AUBURN — A group of Maine Oxy employees has filed a class-action suit against the owner of the company, claiming that he breached an Employee Stock Ownership Plan by misrepresenting the value of the employees’ stock shares so that he could buy them back at a steep discount.

The suit, filed in U.S. District Court in late April, pits a group of four former employees against Daniel Guerin, the president of Maine Oxy who took on full ownership of the medical, industrial and specialty gas company in late 2012.

The suit lists the four former Maine Oxy employees as plaintiffs, although the document states that they represent other workers — roughly 100 — whom they claim were likewise swindled by Guerin.

According to the suit, after he assumed ownership of the company, Guerin told the ESOP committee that Maine Oxy could no longer afford the plan and that ESOP would have to be dissolved, its shares sold back to the company.

The stock option had been offered to employees since 2004. By 2006, employees had acquired 49 percent of the company.

The suit alleges that Guerin began a scheme to buy back the employee shares, threatening, harassing and otherwise intimidating employees who would not go along.


According to the suit, the harassment included “phone calls at work and at home as well as face-to-face meetings with defendant Mr. Guerin. During these confrontations, Mr. Guerin harassed and verbally harangued the employee to sell his stock back to the company post haste. The same employee was lobbied by other agents of the owner and bluntly informed that if he did not sign the stock over Mr. Guerin would find a reason — any reason — to fire him. One employee who initially refused to sell his stock back to the company was informed by defendant Mr. Guerin that he would ‘ruin’ the employee’s life and that the company would ‘write him a check’ and cash him out of the company.”

According to the suit, when Guerin took on ownership of the company, he refused to reveal the cost of the acquisition to employees participating in the ESOP, preventing them from determining the value of their shares.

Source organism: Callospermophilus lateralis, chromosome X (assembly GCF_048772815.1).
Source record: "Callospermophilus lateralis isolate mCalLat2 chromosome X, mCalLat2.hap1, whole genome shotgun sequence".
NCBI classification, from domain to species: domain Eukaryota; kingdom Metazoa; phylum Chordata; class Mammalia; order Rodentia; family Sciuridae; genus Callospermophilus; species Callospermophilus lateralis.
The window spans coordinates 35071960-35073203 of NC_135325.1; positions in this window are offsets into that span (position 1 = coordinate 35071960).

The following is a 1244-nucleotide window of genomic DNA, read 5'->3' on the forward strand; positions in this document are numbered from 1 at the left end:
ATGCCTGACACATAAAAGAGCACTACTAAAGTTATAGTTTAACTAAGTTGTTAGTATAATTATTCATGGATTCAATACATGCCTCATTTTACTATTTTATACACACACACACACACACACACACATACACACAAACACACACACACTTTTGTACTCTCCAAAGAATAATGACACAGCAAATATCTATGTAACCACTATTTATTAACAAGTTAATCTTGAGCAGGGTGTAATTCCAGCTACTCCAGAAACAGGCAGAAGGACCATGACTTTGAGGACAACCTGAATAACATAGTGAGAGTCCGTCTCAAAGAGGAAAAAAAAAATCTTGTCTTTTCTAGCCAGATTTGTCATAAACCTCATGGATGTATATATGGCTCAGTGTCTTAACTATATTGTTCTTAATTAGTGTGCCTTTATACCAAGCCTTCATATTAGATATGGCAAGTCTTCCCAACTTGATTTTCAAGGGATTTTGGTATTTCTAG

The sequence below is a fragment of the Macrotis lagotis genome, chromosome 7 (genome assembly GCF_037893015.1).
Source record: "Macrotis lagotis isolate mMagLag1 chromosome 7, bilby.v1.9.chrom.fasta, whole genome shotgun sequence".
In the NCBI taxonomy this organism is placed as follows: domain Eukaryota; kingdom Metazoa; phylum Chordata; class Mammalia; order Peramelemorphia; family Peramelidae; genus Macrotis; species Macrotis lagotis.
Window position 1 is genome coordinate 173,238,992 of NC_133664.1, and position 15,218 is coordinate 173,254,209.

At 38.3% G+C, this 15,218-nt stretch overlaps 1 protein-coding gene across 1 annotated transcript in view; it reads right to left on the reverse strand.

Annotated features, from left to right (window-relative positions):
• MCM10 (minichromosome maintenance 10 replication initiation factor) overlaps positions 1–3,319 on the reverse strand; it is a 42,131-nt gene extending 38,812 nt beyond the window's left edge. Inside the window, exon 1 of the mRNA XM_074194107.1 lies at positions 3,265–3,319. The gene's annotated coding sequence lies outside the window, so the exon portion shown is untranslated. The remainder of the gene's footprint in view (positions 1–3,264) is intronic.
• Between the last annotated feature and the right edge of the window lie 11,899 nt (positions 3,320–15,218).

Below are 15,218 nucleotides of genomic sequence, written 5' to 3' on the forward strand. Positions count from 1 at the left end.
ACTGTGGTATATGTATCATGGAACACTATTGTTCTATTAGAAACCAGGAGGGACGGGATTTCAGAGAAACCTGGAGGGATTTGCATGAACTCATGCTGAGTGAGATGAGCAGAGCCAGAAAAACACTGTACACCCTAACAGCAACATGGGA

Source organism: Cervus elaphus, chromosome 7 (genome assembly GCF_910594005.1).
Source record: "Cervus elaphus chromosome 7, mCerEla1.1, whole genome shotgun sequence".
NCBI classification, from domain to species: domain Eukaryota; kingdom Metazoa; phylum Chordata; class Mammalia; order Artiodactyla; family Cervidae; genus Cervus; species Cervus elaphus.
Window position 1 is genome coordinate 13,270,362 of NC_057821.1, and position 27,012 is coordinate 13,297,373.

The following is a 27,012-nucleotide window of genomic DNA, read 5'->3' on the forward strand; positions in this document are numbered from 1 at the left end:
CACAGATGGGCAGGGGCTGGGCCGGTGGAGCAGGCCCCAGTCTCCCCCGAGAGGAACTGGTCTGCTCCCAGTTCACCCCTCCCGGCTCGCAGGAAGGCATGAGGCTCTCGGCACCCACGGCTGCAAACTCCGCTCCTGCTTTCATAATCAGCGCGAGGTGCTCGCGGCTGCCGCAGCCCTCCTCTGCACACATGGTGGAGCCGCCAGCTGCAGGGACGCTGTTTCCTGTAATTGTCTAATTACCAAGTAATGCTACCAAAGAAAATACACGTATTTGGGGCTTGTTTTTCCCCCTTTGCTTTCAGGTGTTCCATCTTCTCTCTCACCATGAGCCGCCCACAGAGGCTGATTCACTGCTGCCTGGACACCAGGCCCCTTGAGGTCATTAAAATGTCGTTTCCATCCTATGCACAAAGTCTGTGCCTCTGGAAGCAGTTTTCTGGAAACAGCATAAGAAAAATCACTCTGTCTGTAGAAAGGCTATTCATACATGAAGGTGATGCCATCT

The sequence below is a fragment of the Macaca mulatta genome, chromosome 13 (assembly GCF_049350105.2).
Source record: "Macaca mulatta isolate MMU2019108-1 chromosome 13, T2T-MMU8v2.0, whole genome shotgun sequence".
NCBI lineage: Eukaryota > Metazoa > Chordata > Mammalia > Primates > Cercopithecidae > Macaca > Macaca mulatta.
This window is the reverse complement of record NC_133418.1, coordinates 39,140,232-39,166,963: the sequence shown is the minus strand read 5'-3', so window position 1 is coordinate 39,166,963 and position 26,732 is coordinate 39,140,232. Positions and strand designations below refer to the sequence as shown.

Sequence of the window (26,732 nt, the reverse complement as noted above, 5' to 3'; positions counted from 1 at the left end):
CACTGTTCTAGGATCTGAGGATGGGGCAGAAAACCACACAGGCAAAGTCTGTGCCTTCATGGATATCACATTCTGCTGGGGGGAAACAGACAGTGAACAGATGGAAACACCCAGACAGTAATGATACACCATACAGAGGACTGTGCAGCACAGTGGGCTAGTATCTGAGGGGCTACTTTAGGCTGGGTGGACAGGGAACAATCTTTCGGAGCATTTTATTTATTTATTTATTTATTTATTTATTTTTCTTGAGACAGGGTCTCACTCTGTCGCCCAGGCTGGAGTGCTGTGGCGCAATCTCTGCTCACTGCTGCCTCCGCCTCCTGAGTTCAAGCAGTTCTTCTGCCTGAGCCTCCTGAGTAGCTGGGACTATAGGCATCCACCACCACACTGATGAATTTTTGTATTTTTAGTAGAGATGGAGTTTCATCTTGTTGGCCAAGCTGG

“All told, the employee-owners were collectively offered $134 dollars a share for the 24,500 minority interest shares comprising 49% of the total number of shares — approximately $3.3 million dollars in total,” according to the suit.

However, according the court document, former owner Bruce Albiston later revealed the terms of the sale, although by then, many of the ESOP participants had already sold back their shares.

“In May or June of 2016, an ESOP participant met with Mr. Albiston,” according to the suit. “During this meeting, Mr. Albiston revealed that he had received 43 million dollars for his 51% share of the company. This was the first time that any of the ESOP participants learned that they may have unwittingly sold their shares back to the company at a steep discount.”

According to the suit, while Guerin insisted that the value of the employees’ stock shares was frozen, the value had actually risen roughly $1,000 a month in the period following Guerin’s acquisition of the company.


The suit claims that Guerin is personally liable to the employees and that he should be required to compensate them for all losses resulting from his “breach of fiduciary duty” and to restore any profits through the use of ESOP assets.

“At a minimum,” according to the suit, “the members of the class are entitled to receive the difference between the amounts paid by Maine Oxy to buy back their shares and the true value of these shares, as established by the sale of the company or otherwise.”

The suit was filed by a trio of lawyers: Thomas L. Douglas of Westbrook, Jeffrey P. Russel of Bangor and Lauren Thomas of South Portland. The attorneys are seeking a jury trial.

Guerin, through a spokesperson, denied the allegations Friday.

“Maine Oxy is aware of the lawsuit filed in District Court by four former employees,” according to Marketing Manager Diana Picavet. “While we cannot comment on the specifics of this matter, we deny any allegations of wrongdoing. During Maine Oxy’s 90-year history, our employees have always been our biggest asset and the reason behind our greatest achievements. It is disheartening to learn that these four former employees felt they weren’t treated fairly during their time with the company. We will vigorously defend against this lawsuit and look forward to presenting our facts in court.”

Maine Oxy, founded in 1929, operates 16 locations in Maine, Massachusetts, New Hampshire, Connecticut and Vermont and three in Canada.

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